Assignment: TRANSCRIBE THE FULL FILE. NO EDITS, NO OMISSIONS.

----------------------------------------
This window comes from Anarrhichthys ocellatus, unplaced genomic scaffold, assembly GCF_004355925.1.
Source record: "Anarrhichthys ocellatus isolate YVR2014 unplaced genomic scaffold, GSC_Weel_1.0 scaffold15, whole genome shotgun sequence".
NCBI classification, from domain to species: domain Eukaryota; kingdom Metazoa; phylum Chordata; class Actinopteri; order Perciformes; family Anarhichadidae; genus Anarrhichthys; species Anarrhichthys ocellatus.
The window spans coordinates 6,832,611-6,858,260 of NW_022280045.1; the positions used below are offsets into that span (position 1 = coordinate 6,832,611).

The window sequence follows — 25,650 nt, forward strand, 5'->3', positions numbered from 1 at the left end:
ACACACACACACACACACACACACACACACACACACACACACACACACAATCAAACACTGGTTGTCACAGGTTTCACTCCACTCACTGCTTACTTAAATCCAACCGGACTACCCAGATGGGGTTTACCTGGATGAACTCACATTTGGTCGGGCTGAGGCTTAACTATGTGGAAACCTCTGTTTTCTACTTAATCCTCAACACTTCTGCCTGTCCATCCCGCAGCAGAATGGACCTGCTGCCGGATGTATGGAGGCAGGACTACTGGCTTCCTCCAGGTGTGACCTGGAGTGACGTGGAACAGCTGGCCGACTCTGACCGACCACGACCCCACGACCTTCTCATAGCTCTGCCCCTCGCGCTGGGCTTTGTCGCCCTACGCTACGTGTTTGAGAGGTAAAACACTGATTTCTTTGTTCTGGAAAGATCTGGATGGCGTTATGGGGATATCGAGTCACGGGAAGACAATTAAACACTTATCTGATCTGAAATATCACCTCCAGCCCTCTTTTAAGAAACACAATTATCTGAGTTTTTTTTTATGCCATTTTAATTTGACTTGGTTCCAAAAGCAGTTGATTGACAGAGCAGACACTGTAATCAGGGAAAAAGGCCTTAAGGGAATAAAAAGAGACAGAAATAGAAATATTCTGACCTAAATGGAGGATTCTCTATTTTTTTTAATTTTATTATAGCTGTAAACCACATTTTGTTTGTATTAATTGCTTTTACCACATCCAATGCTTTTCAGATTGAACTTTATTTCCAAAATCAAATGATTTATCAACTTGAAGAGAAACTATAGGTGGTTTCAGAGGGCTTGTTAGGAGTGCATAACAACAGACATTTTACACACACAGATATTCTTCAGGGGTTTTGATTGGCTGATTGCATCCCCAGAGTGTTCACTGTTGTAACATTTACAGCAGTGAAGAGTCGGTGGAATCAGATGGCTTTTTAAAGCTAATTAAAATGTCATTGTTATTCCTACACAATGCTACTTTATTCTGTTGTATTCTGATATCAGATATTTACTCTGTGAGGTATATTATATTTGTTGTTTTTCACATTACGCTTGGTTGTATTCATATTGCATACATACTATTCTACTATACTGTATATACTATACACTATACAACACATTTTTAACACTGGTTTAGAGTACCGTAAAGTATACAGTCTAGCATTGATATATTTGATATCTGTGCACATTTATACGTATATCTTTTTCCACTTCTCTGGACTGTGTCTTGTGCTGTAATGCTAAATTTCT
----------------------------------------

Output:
This window comes from Anarrhichthys ocellatus, unplaced genomic scaffold, assembly GCF_004355925.1.
Source record: "Anarrhichthys ocellatus isolate YVR2014 unplaced genomic scaffold, GSC_Weel_1.0 scaffold15, whole genome shotgun sequence".
NCBI classification, from domain to species: domain Eukaryota; kingdom Metazoa; phylum Chordata; class Actinopteri; order Perciformes; family Anarhichadidae; genus Anarrhichthys; species Anarrhichthys ocellatus.
The window spans coordinates 6,832,611-6,858,260 of NW_022280045.1; the positions used below are offsets into that span (position 1 = coordinate 6,832,611).

The window sequence follows — 25,650 nt, forward strand, 5'->3', positions numbered from 1 at the left end:
ACACACACACACACACACACACACACACACACACACACACACACACACAATCAAACACTGGTTGTCACAGGTTTCACTCCACTCACTGCTTACTTAAATCCAACCGGACTACCCAGATGGGGTTTACCTGGATGAACTCACATTTGGTCGGGCTGAGGCTTAACTATGTGGAAACCTCTGTTTTCTACTTAATCCTCAACACTTCTGCCTGTCCATCCCGCAGCAGAATGGACCTGCTGCCGGATGTATGGAGGCAGGACTACTGGCTTCCTCCAGGTGTGACCTGGAGTGACGTGGAACAGCTGGCCGACTCTGACCGACCACGACCCCACGACCTTCTCATAGCTCTGCCCCTCGCGCTGGGCTTTGTCGCCCTACGCTACGTGTTTGAGAGGTAAAACACTGATTTCTTTGTTCTGGAAAGATCTGGATGGCGTTATGGGGATATCGAGTCACGGGAAGACAATTAAACACTTATCTGATCTGAAATATCACCTCCAGCCCTCTTTTAAGAAACACAATTATCTGAGTTTTTTTTTATGCCATTTTAATTTGACTTGGTTCCAAAAGCAGTTGATTGACAGAGCAGACACTGTAATCAGGGAAAAAGGCCTTAAGGGAATAAAAAGAGACAGAAATAGAAATATTCTGACCTAAATGGAGGATTCTCTATTTTTTTTAATTTTATTATAGCTGTAAACCACATTTTGTTTGTATTAATTGCTTTTACCACATCCAATGCTTTTCAGATTGAACTTTATTTCCAAAATCAAATGATTTATCAACTTGAAGAGAAACTATAGGTGGTTTCAGAGGGCTTGTTAGGAGTGCATAACAACAGACATTTTACACACACAGATATTCTTCAGGGGTTTTGATTGGCTGATTGCATCCCCAGAGTGTTCACTGTTGTAACATTTACAGCAGTGAAGAGTCGGTGGAATCAGATGGCTTTTTAAAGCTAATTAAAATGTCATTGTTATTCCTACACAATGCTACTTTATTCTGTTGTATTCTGATATCAGATATTTACTCTGTGAGGTATATTATATTTGTTGTTTTTCACATTACGCTTGGTTGTATTCATATTGCATACATACTATTCTACTATACTGTATATACTATACACTATACAACACATTTTTAACACTGGTTTAGAGTACCGTAAAGTATACAGTCTAGCATTGATATATTTGATATCTGTGCACATTTATACGTATATCTTTTTCCACTTCTCTGGACTGTGTCTTGTGCTGTAATGCTAAATTTCT